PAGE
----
The key to managing innovation starts, and probably ends, with incentives. In his new book, The Architecture of Innovation: The Economics of Creative Organizations, Harvard Business School Professor Josh Lerner puts it this way: "After too many board meetings in which the corporate investor parks his Fiesta next to the independent venture capitalists' Ferraris, the temptation to go elsewhere becomes too great."
In other words, companies who create internal venture teams to fuel their research and development must not cheap out when it comes time to reward their "intrapreneurs." In this excerpt, Lerner discusses the pluses and minuses of compensation schemes.
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R&D, Meet VC
From The Architecture of Innovation
The failure to offer adequate compensation to corporate venturing groups also mirrors the challenges that corporations face when rewarding innovators within their labs. For instance, when Lilly Ventures was hit by its initial wave of defections, it benchmarked its compensation levels against those of independent firms. The conclusion was that only the most junior staff were being rewarded at near a market level. Yet the corporation's senior management and human resource professionals resisted changing the scheme, pointing out the high quality of junior hires that the firm was making. It was not until 2009 that the firm's management agreed to the restructuring.
In some cases, rich rewards for corporate venture investors are not needed. For most of its history, Intel's fund has emphasized making passive investments in a wide variety of companies in selected categories, analogous to a mutual fund following an index fund approach. Such a program may place much less of a premium on the skills of the investment team, and the rewards can be scaled down accordingly.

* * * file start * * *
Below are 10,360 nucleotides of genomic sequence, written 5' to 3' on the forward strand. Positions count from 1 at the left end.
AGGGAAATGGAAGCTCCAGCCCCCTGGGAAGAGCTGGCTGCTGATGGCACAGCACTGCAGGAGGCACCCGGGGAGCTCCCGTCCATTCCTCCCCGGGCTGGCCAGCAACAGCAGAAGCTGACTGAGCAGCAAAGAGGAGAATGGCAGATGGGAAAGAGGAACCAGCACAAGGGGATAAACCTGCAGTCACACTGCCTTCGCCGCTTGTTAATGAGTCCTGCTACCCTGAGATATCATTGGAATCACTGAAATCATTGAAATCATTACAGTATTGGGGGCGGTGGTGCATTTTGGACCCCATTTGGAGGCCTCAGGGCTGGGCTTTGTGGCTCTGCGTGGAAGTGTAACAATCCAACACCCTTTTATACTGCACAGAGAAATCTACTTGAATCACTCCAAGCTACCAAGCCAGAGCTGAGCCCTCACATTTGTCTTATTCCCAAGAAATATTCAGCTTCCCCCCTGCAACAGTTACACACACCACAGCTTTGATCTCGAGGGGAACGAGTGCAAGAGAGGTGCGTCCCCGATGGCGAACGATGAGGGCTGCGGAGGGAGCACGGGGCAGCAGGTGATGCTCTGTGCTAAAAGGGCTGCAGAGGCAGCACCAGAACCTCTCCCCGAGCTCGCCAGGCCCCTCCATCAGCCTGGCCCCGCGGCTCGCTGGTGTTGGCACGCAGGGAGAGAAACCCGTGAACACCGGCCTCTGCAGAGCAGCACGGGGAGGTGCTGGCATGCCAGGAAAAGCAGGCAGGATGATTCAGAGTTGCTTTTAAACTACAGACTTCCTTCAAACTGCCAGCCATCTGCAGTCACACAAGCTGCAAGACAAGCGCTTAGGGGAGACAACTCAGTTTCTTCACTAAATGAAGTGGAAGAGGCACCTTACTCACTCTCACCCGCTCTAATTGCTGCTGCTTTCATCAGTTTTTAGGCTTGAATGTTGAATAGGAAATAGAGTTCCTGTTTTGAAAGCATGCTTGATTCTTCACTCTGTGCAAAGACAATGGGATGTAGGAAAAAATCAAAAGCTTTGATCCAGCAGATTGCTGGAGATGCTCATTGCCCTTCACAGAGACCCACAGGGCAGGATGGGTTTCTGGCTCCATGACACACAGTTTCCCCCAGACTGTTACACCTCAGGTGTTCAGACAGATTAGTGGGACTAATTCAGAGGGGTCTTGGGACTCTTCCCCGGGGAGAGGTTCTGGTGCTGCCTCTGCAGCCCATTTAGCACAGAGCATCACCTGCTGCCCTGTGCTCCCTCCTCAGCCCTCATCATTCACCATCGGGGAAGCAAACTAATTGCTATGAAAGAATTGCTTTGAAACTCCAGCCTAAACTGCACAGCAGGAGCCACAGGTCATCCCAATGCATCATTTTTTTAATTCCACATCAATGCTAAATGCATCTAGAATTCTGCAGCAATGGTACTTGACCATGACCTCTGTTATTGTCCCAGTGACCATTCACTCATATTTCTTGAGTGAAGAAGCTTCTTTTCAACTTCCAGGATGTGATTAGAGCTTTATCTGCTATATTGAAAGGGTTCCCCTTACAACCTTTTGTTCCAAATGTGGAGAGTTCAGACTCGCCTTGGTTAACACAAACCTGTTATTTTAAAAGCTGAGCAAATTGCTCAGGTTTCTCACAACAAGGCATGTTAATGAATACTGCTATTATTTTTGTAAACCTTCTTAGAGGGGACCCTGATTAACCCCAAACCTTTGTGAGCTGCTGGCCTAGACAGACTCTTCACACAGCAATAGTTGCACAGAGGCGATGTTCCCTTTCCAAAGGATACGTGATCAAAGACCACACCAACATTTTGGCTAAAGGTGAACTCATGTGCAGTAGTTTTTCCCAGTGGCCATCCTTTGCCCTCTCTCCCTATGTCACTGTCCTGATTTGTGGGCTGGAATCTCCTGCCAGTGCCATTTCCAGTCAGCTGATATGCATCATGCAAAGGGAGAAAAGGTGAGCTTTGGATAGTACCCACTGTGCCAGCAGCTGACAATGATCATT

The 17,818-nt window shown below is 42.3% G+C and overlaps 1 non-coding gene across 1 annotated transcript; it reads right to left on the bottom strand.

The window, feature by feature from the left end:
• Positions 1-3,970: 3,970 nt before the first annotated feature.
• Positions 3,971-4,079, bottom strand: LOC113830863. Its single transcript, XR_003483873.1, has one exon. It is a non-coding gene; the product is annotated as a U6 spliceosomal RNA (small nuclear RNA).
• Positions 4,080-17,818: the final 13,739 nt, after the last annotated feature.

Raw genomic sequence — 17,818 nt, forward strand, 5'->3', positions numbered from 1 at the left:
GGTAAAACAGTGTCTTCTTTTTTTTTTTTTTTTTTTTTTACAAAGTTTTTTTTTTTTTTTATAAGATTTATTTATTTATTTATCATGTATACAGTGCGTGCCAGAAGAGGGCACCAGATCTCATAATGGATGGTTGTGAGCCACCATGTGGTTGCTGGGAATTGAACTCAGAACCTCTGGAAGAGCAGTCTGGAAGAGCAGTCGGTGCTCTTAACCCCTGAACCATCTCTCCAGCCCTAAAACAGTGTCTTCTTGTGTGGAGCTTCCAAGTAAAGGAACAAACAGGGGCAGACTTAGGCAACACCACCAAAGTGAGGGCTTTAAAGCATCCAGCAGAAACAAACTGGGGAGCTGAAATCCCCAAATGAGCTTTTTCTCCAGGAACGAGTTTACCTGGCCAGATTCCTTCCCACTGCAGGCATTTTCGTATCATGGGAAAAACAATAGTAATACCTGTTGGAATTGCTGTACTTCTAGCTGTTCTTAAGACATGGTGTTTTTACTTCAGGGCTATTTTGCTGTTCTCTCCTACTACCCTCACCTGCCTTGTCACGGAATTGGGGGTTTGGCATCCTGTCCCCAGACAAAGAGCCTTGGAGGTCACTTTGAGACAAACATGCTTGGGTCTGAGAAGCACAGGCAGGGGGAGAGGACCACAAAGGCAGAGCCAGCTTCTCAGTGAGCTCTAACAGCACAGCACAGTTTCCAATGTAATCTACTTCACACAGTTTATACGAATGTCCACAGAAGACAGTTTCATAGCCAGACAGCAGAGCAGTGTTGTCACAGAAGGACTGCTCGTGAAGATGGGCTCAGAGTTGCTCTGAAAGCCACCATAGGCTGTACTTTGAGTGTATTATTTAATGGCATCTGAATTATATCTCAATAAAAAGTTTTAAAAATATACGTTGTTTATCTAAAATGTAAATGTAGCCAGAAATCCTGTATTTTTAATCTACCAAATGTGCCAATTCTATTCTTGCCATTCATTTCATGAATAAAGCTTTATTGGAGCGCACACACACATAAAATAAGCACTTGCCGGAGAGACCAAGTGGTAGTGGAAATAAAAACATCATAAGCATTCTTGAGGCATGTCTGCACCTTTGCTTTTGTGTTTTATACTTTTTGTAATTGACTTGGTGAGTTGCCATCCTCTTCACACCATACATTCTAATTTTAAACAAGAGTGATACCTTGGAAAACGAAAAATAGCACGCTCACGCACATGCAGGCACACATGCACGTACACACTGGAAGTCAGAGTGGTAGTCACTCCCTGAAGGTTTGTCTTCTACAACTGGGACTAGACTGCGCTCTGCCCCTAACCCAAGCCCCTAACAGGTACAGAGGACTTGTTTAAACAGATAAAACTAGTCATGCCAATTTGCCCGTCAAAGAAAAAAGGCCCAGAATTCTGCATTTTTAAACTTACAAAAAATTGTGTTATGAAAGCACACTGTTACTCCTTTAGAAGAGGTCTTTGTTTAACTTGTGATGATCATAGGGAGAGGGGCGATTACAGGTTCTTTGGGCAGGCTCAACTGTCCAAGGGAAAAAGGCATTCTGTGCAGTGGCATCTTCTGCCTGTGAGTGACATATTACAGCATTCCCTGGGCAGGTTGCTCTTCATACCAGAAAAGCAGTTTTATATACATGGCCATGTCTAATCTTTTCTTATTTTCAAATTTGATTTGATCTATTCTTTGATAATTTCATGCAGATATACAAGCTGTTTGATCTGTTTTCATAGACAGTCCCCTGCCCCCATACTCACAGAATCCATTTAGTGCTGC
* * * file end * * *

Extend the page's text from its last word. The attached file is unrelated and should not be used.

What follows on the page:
"One frequent manifestation of these confused objectives is a difficulty in killing projects"
But in most programs, the demands on the corporate venturing team are considerable. These investors are asked to carefully assess portfolio firms, attend board meetings, and provide strategic guidance, just like independent venture capitalists. In some respects, their job may be easier: typically, the corporation provides all the funds, sparing them from having to undertake the arduous quest for capital. But in other respects, their jobs are considerably harder. Not only are corporate venture investors responsible for managing the tricky interface between entrepreneurial firms and an often slow-moving corporation, but they are also typically asked to be their firms' ambassadors to the venture community.
The many corporations that have eschewed incentive compensation have had to face a steady stream of defections once the junior investors have mastered the venture process. After too many board meetings in which the corporate investor parks his Fiesta next to the independent venture capitalists' Ferraris, the temptation to go elsewhere becomes too great. The corporation, having borne the cost of training the fledgling venture investor, does not get to benefit from the harvest.